weight and early death

Study finds correlation between increasing weight and risk of early death

There are individuals out there who believe that obesity could protect them from health problems and even perhaps provide some sort of survival advantage. This is called the obesity paradox. While this theory may have held some truth in an uncivilized age where food was very hard to come by, nowadays, it is not the case.

A new study from Boston University School of Public Heath states that adults who become overweight or obese have a higher risk of dying from heart disease, cancer, or other illnesses. Furthermore, this risk of dying increases in proportion to the amount of excess weight gained, according to researchers.

The study in question tracked the weight history of more than 225,000 participants in three large studies, documenting the maximum body mass index (BMI) of each person across an average of 16 years. Researchers tracked participants weight every couple of years through the use of a questionnaire, and they were then able to categorize them based on the highest BMI reached during the study period. The following were the criteria used to determine BMI range: Underweight (BMI less than 18.5), normal weight (BMI of 18.5–25), overweight (BMI of 25–30), obese (BMI of 30–35), and morbidly obese (BMI greater than 35).

“We found that after considering weight history, the apparent paradoxical association between overweight/obesity and the risk of dying completely disappeared,” said senior study author Andrew Stokes.

The study concluded that morbidly obese individuals were twice as likely to die from any cause, more than three times as likely to die from heart disease, and 50 percent more likely to die from cancer when compared to individuals of healthy weight.

These results prove that previous results supporting the obesity paradox were incomplete, having only checked participants’ BMI at one point in time. Those studies did not accurately reflect a person’s actual excess weight over their lifetimes, considering that many people with fatal illnesses lose excessive amounts of weight prior to death, leading to a bias in those results.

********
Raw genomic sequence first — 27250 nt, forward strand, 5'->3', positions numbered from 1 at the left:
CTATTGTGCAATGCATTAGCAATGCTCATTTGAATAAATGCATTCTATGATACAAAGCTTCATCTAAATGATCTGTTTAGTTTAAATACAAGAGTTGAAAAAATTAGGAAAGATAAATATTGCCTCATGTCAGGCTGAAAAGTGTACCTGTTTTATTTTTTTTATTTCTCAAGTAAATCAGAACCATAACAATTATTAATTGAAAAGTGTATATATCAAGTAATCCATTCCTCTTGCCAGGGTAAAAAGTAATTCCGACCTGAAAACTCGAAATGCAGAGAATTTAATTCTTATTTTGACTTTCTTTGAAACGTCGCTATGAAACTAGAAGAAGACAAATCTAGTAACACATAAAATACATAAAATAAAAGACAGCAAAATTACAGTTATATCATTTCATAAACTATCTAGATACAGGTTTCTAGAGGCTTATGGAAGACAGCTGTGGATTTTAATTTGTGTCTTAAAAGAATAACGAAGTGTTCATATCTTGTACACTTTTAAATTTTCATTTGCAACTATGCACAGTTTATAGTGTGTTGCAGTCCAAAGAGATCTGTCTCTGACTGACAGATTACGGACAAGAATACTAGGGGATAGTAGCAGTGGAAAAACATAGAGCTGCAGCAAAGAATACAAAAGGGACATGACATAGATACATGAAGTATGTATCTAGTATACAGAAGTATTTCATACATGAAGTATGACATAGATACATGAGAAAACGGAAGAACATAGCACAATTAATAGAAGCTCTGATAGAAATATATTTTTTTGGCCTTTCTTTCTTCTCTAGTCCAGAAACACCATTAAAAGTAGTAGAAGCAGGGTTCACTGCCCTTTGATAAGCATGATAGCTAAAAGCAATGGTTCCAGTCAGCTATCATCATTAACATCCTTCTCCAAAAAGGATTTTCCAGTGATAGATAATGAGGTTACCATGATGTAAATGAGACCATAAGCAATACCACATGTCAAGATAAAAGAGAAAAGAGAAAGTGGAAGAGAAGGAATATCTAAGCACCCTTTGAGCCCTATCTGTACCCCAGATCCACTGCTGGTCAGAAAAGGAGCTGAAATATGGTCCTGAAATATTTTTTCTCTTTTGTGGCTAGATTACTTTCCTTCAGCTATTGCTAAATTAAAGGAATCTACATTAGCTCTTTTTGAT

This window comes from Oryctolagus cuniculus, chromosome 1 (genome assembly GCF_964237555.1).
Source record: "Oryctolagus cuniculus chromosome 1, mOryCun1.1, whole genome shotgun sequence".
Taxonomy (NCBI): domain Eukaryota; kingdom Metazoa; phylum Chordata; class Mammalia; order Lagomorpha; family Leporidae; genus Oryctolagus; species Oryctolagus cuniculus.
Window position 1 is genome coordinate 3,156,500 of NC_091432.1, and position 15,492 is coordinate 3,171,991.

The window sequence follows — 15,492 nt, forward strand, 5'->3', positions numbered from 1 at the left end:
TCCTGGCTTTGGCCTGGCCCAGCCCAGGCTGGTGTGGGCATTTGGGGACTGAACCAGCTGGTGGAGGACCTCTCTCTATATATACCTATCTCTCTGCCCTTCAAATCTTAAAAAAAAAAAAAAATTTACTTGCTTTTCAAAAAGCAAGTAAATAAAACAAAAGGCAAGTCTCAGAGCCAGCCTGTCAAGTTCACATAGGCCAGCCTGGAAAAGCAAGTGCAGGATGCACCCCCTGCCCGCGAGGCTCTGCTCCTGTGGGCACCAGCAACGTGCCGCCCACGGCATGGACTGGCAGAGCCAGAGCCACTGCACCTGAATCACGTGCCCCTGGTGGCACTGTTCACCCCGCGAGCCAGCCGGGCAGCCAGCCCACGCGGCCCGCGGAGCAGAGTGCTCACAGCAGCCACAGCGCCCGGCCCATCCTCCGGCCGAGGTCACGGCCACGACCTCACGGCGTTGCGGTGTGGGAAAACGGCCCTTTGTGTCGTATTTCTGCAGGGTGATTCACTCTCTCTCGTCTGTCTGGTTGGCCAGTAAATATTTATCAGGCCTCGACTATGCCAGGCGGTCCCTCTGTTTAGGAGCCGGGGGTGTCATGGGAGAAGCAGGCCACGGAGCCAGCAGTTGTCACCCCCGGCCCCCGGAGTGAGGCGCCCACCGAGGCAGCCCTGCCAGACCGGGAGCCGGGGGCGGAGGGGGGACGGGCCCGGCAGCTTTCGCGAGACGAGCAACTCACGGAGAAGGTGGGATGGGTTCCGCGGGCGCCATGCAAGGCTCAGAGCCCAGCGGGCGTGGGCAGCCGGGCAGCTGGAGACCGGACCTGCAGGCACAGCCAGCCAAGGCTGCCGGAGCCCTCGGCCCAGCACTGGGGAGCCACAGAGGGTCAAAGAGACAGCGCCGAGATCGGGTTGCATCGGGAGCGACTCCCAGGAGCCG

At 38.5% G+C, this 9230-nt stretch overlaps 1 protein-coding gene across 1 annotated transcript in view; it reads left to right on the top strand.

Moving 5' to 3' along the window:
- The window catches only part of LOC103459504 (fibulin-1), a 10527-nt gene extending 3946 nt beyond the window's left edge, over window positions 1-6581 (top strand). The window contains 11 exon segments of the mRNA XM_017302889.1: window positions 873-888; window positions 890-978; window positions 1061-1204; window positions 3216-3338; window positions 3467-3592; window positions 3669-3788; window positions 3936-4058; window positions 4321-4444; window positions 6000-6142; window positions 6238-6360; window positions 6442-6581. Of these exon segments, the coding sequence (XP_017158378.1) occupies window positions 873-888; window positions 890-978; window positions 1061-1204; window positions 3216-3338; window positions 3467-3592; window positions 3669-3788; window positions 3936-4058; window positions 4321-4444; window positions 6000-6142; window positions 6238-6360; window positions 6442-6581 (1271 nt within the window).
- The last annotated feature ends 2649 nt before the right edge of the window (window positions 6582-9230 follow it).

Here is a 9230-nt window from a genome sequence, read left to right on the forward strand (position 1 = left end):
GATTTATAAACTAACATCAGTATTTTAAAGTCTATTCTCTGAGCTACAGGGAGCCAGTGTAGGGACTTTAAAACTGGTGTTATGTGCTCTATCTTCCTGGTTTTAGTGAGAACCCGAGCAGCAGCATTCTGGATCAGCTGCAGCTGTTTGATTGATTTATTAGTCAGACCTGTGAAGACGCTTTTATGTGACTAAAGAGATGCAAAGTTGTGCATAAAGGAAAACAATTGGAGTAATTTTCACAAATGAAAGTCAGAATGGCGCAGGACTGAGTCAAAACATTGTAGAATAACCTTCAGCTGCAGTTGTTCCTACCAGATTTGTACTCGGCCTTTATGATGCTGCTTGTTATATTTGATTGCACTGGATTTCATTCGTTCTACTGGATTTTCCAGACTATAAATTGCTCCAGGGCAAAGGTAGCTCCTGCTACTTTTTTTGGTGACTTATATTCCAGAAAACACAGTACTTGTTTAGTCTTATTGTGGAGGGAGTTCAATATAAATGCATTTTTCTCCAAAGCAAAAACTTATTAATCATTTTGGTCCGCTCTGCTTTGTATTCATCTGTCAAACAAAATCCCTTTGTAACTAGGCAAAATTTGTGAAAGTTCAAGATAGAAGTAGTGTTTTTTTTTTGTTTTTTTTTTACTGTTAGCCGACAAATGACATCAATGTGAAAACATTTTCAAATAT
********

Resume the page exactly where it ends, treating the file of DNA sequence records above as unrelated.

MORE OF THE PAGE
“Some people have unintentional weight loss driven by the onset of a chronic disease like cancer or a heart condition,” Stokes said. “When you just consider the snapshot, some people in the normal-weight category are those who developed a disease and are losing weight on the pathway to dying. That acts as a bias.”

The study tracked the participants over many years, documenting which ones died and the causes of death. The conclusion reached was that a person’s overall risk of dying increased based on their maximum BMI, with researchers finding a 10 percent increased risk in overweight individuals, 34 percent for the obese, and 98 percent for the morbidly obese. A similar trend was also seen for risk of death from heart disease, with a 23 percent increased risk in overweight individuals, 71 percent in obese, and more than triple the risk for the morbidly obese. The trend continued with cancer risk as well, with overweight having a five percent increased risk, obese having 20 percent, and morbidly obese having 50 percent.

Similar findings were also found on the opposite side of the weight spectrum, as individuals considered underweight saw a 46 percent increase in overall risk of death, 77 percent increase in the risk of death by heart disease, and a 7 percent increase in the risk of dying of cancer.

However, this particular study done by Stokes and his colleagues cannot prove that the additional weight caused increased death risk, and it can’t say whether or not losing the weight would reduce the extra risk. Stokes acknowledges this fact and aims to address this aspect in future research.

Related: Can you reverse heart disease?


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http://annals.org/aim/article/2615810/weight-history-all-cause-cause-specific-mortality-three-prospective-cohort

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